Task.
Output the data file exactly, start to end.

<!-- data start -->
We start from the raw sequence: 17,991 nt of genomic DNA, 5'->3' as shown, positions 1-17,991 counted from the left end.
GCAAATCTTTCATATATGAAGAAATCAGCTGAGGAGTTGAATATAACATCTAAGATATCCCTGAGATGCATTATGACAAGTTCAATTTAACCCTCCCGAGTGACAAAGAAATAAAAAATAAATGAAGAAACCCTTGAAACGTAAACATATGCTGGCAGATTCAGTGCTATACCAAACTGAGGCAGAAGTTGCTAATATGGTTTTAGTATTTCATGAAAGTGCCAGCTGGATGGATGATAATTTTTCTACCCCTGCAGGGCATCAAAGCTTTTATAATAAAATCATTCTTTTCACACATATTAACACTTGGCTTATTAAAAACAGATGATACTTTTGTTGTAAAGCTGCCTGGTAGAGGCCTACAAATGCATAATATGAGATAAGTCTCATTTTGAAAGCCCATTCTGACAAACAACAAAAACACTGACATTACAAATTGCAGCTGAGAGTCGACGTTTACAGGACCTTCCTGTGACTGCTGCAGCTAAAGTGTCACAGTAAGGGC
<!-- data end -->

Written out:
We start from the raw sequence: 17,991 nt of genomic DNA, 5'->3' as shown, positions 1-17,991 counted from the left end.
GCAAATCTTTCATATATGAAGAAATCAGCTGAGGAGTTGAATATAACATCTAAGATATCCCTGAGATGCATTATGACAAGTTCAATTTAACCCTCCCGAGTGACAAAGAAATAAAAAATAAATGAAGAAACCCTTGAAACGTAAACATATGCTGGCAGATTCAGTGCTATACCAAACTGAGGCAGAAGTTGCTAATATGGTTTTAGTATTTCATGAAAGTGCCAGCTGGATGGATGATAATTTTTCTACCCCTGCAGGGCATCAAAGCTTTTATAATAAAATCATTCTTTTCACACATATTAACACTTGGCTTATTAAAAACAGATGATACTTTTGTTGTAAAGCTGCCTGGTAGAGGCCTACAAATGCATAATATGAGATAAGTCTCATTTTGAAAGCCCATTCTGACAAACAACAAAAACACTGACATTACAAATTGCAGCTGAGAGTCGACGTTTACAGGACCTTCCTGTGACTGCTGCAGCTAAAGTGTCACAGTAAGGGC